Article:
Presented year by year, it is remarkably easy – and fun – to watch how recipes and baking have changed over the years. Early recipes are much more casual than what you may be used to now with instructions like “bake in a moderate oven until done” or “add flour until stiff”, indicating that they assumed that the reader was an experienced cook; more recent recipes give precise measurements and directions.
The style of recipes has also changed – early on, they are written in an almost conversational style, in paragraph form very different from the now standard list of ingredients followed by mixing instructions. Each recipe is presented as it originally appeared in the magazine but never fear – added notes take the guesswork out of anything that might be unclear.
It’s also interesting to track the trends and interests of the country through the years. The 40s reflect the lean years of wartime shortages and food rationing – cookies are simple and plain, using few ingredients. Recipes became more daring in the 60s with many international flavors, the 80s were the decade of chocolate and the 90s see the introduction of espresso as a regular ingredient. The look of cookies changes through time too, from simple shapes to colorful and complex. Yet they all hold one thing in common – they’ve all stood the test of time and they all taste great.
Heavenly indeed. Rose Beranbaum’s newest book, Rose’s Heavenly Cakes will send anyone who loves cake (and really, who doesn’t love cake?) into raptures of delight. Watch out – just looking at the pictures might cause you to gain weight!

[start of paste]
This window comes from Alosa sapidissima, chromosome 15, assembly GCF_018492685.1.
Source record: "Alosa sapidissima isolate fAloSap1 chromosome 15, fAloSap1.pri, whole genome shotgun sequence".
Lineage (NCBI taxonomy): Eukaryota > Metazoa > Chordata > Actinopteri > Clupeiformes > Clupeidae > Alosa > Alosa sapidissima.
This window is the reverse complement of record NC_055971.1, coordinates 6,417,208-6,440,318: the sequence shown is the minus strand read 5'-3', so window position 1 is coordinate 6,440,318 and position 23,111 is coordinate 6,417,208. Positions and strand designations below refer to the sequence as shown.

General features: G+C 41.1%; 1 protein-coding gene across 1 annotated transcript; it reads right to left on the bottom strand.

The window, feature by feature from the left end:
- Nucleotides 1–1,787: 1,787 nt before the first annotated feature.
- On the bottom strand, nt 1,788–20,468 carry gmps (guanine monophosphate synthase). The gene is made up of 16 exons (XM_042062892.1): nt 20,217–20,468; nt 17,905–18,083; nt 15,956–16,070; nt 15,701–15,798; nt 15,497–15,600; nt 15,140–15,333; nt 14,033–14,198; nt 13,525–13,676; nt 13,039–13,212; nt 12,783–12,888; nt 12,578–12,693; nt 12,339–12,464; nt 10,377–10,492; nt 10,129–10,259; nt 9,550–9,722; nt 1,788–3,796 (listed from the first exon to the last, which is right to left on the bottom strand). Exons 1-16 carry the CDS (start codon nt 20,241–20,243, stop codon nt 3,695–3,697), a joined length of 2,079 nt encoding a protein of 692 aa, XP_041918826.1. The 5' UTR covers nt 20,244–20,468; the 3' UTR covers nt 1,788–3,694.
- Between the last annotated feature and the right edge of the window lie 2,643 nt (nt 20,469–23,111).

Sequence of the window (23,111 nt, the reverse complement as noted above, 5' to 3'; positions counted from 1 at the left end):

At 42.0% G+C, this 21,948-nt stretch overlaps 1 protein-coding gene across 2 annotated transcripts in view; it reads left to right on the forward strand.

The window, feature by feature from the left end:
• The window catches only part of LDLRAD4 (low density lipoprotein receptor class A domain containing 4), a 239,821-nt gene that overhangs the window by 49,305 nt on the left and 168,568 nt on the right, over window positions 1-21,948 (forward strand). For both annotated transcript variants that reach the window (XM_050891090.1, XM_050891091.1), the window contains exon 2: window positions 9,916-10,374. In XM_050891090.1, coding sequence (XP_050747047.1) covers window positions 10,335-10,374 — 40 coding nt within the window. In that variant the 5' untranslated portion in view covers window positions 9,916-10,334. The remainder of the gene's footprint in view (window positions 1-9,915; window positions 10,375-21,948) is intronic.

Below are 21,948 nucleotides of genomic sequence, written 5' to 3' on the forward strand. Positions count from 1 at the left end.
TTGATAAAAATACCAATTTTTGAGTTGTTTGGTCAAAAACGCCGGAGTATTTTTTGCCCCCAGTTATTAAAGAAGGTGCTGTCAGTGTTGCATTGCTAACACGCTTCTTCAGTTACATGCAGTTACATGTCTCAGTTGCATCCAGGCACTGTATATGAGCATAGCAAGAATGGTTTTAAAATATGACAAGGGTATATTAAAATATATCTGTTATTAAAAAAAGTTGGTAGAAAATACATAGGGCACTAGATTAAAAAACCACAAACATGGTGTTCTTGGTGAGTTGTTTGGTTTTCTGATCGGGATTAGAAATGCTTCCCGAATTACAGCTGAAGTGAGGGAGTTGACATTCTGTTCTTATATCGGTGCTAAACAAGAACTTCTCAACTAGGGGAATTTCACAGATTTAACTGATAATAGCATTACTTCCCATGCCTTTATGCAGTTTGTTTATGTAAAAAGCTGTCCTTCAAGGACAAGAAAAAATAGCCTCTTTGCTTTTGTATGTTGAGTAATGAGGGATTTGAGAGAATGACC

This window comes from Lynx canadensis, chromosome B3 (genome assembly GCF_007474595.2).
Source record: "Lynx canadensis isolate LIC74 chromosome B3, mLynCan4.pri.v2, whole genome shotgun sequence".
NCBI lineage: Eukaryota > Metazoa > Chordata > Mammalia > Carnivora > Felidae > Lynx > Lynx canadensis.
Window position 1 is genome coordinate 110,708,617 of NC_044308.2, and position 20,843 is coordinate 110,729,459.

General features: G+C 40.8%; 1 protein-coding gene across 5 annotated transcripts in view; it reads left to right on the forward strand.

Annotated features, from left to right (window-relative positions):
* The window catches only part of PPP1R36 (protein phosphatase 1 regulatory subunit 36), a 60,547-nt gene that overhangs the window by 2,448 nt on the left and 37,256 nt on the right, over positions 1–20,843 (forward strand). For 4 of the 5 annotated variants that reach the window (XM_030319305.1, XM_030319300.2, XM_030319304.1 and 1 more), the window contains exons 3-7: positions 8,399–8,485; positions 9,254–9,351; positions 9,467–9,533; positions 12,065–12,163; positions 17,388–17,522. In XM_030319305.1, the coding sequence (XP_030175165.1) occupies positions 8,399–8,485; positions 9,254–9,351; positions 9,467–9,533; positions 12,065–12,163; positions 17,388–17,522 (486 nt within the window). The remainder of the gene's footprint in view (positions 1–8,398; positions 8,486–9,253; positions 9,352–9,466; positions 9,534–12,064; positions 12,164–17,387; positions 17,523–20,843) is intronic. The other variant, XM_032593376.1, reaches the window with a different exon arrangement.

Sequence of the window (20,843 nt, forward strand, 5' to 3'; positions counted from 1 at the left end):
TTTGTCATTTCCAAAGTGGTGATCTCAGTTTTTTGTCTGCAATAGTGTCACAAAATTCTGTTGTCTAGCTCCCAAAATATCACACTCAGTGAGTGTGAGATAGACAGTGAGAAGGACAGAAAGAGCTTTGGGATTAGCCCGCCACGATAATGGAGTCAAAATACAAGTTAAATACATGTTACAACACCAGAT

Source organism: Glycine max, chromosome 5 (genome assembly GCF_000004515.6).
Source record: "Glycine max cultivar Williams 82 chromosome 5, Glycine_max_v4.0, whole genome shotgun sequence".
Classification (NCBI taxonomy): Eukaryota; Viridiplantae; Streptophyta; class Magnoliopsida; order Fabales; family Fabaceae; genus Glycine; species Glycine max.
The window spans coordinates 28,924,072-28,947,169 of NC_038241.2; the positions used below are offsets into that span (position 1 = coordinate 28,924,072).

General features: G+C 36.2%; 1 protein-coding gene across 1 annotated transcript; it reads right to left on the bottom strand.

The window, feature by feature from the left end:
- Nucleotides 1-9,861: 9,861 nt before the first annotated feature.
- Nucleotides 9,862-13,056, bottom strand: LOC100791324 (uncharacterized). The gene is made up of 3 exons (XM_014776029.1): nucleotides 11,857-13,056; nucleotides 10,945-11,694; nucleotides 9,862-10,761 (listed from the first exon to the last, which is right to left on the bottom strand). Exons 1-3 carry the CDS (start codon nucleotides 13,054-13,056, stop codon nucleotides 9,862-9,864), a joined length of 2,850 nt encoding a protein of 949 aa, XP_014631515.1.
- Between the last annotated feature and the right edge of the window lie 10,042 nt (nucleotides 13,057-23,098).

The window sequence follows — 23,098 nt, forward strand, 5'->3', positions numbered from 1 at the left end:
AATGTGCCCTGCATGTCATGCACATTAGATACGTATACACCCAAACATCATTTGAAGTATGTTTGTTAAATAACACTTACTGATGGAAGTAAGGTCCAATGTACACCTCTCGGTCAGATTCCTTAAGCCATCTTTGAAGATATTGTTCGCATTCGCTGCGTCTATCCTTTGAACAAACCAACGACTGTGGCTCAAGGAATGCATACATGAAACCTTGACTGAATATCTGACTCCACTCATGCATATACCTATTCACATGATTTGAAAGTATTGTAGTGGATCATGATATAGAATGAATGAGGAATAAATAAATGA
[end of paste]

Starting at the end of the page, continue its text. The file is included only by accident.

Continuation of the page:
Recently named the Cookbook of the Year by the International Association of Culinary Professionals, Rose’s Heavenly Cakes covers cakes of all kinds, from simple to complicated. Arrangement is by type of cake – butter and oil, sponge, flourless and cheesecakes, baby cakes (cupcakes and individual cakes) and wedding cakes. They run the gamut from traditional – angel food cake, trifle, triamisu – to the complex – Miette’s Tomboy, Golden Dream Wedding Cake – to the spectacular – such as the Apple Caramel Charlotte or the Holiday Pinecone Cake.
Recipes are presented in Beranbaum’s signature style – ingredients listed in a chart, special equipment and techniques explained, detailed instructions on creating the cake, tips and suggestions for success. While many of the cakes may seem to be only for the professional or the experienced baker, Beranbaum’s friendly, can-do style and excellent instructions offer plenty of encouragement for anyone. If you’d like to start with something a little less ambitious, there are plenty of simple, mouthwatering cakes too. And after a taste of success and you’re ready to stretch your baking wings, Rose’s Heavenly Cakes will be your guide.
Just because we’re deep into the dark days of winter, surrounded by cold and snow and ice, that doesn’t mean you can’t still enjoy great homemade food. Roast Figs Sugar Snow by Diana Henry is geared to show you just how great cold-weather cooking and eating can be.